In order to accommodate the growing hordes of spectators, the colleges and universities, sometimes aided by local business interests, built lavish athletic facilities—enormous field houses, football stadia in the pretentious imperial style of the early twentieth century. The growing investment in sports led in turn to a growing need to maintain a winning record: a new concern with system, efficiency, and the elimination of risk. Walter Camp’s innovations at Yale emphasized drill, discipline, teamwork. As in industry, the attempt to coordinate the movements of many men created a demand for “scientific management” and for the expansion of managerial personnel. In many sports, trainers, coaches, doctors, and public relations experts soon outnumbered the players. The accumulation of elaborate statistical records arose from management’s attempt to reduce winning to a routine, to measure efficient performance. The athletic contest itself, surrounded by a vast apparatus of information and promotion, now appeared almost incidental to the expensive preparation required to stage it.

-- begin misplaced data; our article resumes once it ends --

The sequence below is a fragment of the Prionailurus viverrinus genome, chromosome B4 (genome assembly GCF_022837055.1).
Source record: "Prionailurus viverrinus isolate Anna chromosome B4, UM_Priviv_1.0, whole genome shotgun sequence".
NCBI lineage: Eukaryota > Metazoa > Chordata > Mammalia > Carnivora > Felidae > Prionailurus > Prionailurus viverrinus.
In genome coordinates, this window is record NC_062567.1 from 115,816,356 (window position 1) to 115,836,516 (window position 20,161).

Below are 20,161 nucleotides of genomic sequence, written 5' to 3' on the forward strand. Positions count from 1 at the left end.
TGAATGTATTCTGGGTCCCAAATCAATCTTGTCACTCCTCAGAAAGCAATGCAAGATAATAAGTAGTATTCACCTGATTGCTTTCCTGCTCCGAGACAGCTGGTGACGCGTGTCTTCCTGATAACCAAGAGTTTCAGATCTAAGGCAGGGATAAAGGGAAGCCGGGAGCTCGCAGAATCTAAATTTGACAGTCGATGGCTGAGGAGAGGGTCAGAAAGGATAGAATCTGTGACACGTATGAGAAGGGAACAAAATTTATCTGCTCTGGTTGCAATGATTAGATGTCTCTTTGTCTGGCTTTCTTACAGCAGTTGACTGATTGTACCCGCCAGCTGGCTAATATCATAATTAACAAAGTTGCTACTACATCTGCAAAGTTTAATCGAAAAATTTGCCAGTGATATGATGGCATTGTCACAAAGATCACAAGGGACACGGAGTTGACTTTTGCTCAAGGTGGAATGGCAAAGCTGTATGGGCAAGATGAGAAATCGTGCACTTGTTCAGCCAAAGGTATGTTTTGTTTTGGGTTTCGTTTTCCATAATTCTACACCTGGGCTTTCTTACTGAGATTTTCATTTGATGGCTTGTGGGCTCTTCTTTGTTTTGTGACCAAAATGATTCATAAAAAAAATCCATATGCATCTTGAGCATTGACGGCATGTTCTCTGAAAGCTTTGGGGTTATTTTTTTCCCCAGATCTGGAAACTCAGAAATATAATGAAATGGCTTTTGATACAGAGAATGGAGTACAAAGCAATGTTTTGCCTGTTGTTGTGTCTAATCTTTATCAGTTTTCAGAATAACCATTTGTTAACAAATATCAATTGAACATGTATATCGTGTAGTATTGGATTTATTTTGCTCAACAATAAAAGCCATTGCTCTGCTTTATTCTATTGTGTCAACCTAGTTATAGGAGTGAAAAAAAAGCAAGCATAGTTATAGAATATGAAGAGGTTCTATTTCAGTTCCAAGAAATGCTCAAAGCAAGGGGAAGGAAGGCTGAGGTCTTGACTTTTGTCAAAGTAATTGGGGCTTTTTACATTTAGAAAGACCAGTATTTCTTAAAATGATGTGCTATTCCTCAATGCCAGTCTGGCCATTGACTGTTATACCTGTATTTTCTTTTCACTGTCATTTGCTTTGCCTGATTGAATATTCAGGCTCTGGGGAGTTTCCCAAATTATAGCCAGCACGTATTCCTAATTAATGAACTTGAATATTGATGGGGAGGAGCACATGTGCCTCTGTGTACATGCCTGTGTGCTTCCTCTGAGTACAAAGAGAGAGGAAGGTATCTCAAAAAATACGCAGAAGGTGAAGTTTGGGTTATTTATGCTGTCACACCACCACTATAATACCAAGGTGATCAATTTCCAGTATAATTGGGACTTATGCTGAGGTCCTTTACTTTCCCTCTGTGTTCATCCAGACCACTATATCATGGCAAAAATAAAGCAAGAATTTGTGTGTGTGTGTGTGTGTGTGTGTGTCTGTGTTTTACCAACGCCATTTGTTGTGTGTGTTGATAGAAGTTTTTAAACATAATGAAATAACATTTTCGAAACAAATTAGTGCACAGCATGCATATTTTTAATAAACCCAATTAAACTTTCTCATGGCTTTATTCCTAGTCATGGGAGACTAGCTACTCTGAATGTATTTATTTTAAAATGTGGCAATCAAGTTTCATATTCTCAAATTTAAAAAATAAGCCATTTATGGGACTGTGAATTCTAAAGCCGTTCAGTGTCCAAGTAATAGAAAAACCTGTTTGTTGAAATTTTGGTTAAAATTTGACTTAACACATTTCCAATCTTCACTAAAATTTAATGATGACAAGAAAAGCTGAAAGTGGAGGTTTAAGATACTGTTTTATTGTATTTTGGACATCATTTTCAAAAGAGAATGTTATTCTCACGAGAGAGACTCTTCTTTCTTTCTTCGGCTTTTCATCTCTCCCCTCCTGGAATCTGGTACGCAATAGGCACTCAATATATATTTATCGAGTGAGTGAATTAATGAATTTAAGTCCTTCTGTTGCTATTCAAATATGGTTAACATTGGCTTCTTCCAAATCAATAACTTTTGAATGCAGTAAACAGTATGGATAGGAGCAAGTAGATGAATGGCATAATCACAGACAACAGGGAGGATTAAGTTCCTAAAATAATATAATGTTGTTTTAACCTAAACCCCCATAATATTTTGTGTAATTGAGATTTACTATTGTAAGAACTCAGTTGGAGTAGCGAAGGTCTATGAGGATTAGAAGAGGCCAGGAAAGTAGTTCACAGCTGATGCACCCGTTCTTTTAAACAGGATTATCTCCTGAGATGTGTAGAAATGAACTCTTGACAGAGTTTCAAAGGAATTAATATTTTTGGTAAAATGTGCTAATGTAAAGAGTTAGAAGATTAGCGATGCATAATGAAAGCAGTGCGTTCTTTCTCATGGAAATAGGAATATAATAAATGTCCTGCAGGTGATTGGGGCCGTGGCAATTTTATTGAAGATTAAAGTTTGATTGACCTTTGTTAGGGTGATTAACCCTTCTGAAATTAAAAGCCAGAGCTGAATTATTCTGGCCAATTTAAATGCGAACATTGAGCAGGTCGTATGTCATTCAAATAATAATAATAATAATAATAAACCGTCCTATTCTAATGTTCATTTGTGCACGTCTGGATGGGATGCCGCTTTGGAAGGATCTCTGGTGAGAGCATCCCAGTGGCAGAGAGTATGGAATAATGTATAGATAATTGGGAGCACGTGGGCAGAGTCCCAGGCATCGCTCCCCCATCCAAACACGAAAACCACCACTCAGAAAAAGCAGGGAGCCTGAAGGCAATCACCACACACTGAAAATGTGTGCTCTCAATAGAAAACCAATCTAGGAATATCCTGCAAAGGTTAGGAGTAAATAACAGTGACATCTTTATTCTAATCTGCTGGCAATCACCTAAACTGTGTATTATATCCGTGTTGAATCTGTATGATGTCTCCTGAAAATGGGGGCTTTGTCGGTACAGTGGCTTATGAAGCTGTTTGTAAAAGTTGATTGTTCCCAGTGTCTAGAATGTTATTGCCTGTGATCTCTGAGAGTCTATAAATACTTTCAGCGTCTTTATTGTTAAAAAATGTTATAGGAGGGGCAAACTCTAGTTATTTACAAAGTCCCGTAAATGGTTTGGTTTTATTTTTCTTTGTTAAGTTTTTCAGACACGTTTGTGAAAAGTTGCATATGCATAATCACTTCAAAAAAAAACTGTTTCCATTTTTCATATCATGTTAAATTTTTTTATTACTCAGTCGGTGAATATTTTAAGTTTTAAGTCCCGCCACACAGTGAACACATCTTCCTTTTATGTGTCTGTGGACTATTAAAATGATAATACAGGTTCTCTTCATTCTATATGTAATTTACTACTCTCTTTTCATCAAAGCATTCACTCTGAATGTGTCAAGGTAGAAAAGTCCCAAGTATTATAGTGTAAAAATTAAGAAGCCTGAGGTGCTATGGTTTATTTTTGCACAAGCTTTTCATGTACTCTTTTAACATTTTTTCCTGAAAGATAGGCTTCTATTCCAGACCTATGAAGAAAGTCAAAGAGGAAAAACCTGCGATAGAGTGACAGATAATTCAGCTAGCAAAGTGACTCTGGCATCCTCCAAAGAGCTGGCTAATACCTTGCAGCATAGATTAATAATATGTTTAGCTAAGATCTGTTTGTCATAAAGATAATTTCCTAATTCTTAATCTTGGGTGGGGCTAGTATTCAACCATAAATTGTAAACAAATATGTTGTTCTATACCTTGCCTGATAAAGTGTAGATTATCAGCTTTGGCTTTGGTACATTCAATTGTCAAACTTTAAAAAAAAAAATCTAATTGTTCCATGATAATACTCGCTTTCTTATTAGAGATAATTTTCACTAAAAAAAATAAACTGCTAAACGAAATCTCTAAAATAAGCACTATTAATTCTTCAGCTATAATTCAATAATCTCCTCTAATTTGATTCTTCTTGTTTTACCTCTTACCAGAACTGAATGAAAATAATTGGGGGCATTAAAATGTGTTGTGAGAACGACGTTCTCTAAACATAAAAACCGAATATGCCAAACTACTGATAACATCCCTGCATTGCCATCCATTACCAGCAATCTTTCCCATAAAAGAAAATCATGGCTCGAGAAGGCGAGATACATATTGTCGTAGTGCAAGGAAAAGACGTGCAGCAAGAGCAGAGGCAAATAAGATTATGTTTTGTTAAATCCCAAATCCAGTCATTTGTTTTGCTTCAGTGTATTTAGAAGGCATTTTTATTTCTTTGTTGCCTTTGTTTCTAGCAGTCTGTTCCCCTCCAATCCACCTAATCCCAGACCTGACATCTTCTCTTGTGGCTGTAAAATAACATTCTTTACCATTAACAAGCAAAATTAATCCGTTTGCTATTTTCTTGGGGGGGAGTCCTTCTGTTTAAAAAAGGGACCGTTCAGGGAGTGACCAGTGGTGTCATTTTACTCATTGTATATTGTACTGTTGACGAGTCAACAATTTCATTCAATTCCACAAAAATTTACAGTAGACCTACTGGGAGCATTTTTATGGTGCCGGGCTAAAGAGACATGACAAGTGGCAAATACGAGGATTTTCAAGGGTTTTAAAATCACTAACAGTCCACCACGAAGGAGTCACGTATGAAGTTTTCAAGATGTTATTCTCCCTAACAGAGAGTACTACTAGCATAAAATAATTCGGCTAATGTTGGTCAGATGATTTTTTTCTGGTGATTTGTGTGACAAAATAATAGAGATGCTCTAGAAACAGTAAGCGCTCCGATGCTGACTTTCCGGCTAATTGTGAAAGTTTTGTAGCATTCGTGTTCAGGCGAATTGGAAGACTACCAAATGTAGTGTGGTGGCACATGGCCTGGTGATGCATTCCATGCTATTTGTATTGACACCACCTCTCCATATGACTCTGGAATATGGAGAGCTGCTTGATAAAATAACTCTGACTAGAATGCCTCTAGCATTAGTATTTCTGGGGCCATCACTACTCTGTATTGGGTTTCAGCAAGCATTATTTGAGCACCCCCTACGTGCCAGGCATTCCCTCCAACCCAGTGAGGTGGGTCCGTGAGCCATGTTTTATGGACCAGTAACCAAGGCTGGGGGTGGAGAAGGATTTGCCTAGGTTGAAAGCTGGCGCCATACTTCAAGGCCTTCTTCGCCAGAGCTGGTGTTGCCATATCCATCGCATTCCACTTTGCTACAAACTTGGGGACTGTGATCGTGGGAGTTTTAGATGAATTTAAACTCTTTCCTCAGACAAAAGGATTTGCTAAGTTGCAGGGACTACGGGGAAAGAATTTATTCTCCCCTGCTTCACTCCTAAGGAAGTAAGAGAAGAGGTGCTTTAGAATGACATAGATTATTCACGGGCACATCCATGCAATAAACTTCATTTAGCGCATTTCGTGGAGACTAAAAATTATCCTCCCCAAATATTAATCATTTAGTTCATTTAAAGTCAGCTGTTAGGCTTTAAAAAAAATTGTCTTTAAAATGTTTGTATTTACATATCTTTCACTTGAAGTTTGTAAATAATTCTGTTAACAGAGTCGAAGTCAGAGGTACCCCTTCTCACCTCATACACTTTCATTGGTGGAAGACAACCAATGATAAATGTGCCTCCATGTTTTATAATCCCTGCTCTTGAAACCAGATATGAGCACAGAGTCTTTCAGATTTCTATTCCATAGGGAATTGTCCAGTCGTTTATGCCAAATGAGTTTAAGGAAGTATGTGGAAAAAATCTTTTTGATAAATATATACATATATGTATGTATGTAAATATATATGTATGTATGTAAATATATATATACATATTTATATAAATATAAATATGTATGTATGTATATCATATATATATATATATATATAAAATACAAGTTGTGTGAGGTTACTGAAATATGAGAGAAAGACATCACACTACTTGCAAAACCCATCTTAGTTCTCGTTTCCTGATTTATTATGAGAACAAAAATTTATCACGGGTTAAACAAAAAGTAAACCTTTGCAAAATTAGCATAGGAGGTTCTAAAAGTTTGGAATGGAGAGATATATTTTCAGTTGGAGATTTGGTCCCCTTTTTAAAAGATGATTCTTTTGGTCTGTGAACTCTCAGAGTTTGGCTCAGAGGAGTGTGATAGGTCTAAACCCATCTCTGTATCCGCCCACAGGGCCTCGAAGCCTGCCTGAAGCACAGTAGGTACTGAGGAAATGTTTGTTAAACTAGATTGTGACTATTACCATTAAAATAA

The rise of a new kind of journalism—the yellow journalism pioneered by Hearst and Pulitzer, which sold sensations instead of reporting news—helped to professionalize amateur athletics, to assimilate sport to promotion, and to make professional athletics into a major industry. Until the Twenties, professional sports, where they existed at all, attracted little of the public attention lavished on college football. Even baseball, the oldest and most highly organized of professional sports, suffered from the faintly unsavory associations that seemed to surround it—its appeal to the working class and the sporting crowd, its rural origins. When a Yale alumnus complained to Walter Camp about the overemphasis on football, he could think of no better way of dramatizing the danger than to cite the example of baseball: “The language and scenes which are too often witnessed [in football games] are such as to degrade the college student and bring him down to a par with or even lower than the average professional baseball player.”